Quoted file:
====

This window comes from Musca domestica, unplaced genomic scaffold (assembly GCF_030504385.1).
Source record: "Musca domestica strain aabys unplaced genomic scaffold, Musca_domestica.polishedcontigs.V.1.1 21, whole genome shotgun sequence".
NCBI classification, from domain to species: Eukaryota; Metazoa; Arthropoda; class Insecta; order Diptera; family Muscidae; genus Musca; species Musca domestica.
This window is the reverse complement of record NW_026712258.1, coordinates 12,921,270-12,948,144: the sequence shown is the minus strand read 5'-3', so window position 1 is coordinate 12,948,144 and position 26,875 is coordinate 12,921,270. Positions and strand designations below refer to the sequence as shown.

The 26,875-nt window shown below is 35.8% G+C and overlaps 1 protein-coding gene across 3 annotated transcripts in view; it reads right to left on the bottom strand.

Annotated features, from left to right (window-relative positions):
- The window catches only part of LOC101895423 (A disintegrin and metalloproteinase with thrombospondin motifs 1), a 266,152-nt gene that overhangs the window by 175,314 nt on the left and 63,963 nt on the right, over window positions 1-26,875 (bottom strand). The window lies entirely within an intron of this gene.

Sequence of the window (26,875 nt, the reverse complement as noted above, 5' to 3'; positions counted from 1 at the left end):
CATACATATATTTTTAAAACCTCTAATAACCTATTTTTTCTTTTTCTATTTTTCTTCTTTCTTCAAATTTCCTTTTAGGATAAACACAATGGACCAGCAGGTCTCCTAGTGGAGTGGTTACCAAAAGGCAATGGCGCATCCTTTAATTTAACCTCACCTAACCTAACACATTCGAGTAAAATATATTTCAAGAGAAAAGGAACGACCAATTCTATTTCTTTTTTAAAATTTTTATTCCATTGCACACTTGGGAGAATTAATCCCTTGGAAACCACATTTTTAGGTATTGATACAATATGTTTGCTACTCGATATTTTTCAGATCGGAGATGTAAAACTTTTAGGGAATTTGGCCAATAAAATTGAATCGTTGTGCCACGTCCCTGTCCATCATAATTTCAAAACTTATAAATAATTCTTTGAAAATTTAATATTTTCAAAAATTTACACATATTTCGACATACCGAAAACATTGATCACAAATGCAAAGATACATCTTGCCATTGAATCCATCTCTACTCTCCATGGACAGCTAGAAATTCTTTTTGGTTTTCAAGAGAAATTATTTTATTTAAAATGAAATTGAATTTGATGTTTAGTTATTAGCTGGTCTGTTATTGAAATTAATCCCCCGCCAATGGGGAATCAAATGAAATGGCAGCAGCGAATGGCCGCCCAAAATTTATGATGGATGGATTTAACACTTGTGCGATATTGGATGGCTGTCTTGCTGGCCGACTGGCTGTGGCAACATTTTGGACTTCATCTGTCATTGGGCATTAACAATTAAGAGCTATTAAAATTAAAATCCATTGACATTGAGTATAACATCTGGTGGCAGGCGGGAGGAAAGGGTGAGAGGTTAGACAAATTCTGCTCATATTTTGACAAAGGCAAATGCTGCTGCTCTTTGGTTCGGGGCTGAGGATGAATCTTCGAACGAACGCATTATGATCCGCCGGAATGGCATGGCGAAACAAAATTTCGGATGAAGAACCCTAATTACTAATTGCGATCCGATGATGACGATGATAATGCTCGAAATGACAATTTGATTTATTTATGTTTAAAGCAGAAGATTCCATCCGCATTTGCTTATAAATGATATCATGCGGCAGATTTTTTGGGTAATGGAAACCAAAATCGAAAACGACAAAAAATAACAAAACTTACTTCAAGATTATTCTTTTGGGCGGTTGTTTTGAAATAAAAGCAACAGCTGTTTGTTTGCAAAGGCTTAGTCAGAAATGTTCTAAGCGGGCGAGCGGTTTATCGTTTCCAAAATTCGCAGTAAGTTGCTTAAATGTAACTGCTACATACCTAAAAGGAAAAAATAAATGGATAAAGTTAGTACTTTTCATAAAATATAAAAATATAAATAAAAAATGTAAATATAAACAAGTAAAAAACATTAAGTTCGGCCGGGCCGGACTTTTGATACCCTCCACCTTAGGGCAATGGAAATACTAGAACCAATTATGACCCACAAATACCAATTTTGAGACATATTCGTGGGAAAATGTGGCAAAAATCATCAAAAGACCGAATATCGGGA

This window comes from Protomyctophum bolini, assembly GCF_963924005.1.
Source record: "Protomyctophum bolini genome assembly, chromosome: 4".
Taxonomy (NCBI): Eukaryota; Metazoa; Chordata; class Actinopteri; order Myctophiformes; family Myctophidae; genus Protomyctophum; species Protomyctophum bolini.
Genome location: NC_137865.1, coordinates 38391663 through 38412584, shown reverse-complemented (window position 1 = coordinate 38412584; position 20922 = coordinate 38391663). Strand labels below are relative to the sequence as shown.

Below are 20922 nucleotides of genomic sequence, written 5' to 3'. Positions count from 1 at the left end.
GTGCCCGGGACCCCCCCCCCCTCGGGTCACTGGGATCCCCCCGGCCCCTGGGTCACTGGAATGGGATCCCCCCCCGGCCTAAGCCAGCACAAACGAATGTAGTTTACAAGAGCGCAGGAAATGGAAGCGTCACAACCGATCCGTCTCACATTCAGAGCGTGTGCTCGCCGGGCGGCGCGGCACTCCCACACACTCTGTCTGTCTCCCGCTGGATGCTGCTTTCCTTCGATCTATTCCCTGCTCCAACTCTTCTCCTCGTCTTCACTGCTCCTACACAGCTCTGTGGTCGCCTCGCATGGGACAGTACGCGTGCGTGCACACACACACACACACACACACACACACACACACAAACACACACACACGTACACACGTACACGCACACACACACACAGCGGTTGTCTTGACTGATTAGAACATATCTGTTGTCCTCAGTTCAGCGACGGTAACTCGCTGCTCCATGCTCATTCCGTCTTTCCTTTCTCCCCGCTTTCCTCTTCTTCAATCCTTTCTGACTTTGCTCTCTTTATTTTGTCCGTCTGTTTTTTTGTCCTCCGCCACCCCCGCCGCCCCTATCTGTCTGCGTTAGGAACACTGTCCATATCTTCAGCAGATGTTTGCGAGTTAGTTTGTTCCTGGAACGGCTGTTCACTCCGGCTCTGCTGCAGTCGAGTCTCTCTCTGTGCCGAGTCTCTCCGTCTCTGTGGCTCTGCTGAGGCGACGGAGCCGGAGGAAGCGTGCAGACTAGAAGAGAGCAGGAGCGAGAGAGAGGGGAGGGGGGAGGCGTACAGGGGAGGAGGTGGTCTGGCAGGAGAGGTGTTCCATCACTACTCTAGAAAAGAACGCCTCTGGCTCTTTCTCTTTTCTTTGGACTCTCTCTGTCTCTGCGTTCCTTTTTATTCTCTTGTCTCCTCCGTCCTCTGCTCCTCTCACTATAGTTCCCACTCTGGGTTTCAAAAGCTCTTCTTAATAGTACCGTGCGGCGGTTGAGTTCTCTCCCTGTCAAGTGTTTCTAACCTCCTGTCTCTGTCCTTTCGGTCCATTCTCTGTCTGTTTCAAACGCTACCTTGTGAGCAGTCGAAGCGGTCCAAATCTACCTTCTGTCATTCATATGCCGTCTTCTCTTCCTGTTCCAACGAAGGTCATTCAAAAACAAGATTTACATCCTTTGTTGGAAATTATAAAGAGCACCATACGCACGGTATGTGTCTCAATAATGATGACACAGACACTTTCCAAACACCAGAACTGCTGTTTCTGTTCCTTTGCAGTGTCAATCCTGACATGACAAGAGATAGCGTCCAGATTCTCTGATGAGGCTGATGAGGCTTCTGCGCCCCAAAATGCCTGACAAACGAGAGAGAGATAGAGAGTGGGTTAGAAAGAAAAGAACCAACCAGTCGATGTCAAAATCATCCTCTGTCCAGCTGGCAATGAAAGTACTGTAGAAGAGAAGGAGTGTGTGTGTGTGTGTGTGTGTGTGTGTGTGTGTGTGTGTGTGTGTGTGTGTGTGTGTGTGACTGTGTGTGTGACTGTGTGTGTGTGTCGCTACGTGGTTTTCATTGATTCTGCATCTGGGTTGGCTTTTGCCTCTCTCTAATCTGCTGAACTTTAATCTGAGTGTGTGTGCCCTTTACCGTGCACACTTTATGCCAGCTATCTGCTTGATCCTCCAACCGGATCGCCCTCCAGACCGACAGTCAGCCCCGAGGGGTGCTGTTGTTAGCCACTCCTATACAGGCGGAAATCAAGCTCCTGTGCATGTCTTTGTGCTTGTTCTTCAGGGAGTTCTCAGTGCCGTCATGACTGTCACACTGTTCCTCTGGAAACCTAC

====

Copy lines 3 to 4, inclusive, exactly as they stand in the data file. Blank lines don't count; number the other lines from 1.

NCBI classification, from domain to species: Eukaryota; Metazoa; Arthropoda; class Insecta; order Diptera; family Muscidae; genus Musca; species Musca domestica.
This window is the reverse complement of record NW_026712258.1, coordinates 12,921,270-12,948,144: the sequence shown is the minus strand read 5'-3', so window position 1 is coordinate 12,948,144 and position 26,875 is coordinate 12,921,270. Positions and strand designations below refer to the sequence as shown.